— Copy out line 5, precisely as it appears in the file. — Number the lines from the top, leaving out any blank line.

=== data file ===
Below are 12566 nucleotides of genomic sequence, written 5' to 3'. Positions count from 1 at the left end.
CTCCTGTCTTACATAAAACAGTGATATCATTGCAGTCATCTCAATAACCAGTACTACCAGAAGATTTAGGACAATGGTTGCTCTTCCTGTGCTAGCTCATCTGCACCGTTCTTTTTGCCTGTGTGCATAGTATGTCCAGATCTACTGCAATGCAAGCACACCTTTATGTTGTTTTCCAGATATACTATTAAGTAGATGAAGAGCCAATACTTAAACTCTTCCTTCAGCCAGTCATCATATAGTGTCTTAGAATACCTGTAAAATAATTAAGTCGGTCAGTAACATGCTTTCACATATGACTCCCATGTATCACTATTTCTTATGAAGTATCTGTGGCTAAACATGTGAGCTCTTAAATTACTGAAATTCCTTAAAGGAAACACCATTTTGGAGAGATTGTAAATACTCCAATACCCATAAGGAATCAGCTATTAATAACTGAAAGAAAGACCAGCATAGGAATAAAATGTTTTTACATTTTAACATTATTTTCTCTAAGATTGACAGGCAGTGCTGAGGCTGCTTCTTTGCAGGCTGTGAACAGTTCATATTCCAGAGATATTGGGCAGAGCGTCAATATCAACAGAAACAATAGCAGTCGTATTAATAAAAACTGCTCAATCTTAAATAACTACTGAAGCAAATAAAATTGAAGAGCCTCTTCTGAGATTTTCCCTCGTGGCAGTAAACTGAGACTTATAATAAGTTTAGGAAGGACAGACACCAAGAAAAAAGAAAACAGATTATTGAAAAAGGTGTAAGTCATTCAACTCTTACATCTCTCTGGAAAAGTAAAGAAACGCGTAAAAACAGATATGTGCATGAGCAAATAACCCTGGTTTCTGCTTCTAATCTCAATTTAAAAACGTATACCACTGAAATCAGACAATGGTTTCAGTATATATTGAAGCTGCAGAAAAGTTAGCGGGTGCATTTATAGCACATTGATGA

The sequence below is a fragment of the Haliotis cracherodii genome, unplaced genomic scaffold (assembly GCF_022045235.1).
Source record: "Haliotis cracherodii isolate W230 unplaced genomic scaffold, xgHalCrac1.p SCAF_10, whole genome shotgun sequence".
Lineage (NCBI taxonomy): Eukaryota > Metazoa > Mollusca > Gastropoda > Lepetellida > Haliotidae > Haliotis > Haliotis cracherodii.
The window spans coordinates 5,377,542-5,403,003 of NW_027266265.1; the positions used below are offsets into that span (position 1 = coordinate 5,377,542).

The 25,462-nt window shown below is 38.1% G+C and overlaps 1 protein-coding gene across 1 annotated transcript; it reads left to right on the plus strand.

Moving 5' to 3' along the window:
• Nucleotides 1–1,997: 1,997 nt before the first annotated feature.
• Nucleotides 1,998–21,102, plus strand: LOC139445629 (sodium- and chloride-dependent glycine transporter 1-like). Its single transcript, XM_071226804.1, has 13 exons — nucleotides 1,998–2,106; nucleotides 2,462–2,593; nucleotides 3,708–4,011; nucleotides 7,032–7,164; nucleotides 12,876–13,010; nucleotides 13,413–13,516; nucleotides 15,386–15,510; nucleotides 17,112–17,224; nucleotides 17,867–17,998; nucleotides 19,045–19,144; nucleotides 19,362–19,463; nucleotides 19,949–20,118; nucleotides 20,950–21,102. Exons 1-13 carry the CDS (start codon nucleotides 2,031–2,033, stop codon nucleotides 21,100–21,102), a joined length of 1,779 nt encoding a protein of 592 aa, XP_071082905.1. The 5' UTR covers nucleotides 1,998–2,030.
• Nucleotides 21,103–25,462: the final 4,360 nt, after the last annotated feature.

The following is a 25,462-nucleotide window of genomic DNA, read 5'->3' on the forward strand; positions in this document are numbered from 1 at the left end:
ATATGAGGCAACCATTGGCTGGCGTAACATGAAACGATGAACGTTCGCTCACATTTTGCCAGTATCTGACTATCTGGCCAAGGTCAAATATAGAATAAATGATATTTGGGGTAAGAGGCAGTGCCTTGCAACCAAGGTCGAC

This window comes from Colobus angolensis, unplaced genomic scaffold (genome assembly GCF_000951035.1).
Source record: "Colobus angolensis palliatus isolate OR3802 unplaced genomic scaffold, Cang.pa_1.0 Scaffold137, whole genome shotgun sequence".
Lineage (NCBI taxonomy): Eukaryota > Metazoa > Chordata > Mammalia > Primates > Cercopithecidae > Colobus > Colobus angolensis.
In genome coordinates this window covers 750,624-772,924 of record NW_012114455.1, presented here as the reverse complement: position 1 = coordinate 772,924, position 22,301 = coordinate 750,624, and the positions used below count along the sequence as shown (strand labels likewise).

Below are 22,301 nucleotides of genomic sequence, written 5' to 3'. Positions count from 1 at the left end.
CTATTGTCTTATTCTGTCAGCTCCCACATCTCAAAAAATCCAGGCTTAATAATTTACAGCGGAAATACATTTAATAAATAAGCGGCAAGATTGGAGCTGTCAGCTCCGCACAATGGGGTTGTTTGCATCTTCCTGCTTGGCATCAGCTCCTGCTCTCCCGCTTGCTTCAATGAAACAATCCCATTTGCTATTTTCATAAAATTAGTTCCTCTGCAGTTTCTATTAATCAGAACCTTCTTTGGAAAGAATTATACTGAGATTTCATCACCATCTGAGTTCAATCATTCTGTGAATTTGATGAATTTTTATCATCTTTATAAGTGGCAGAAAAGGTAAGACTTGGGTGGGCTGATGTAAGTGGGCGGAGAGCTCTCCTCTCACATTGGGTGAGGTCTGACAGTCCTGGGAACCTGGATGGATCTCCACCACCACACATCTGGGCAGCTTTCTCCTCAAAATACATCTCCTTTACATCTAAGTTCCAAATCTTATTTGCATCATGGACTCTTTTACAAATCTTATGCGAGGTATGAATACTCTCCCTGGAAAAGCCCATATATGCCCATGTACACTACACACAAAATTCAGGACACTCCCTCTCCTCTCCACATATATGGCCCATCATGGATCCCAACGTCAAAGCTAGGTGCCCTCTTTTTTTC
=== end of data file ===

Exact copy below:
Lineage (NCBI taxonomy): Eukaryota > Metazoa > Mollusca > Gastropoda > Lepetellida > Haliotidae > Haliotis > Haliotis cracherodii.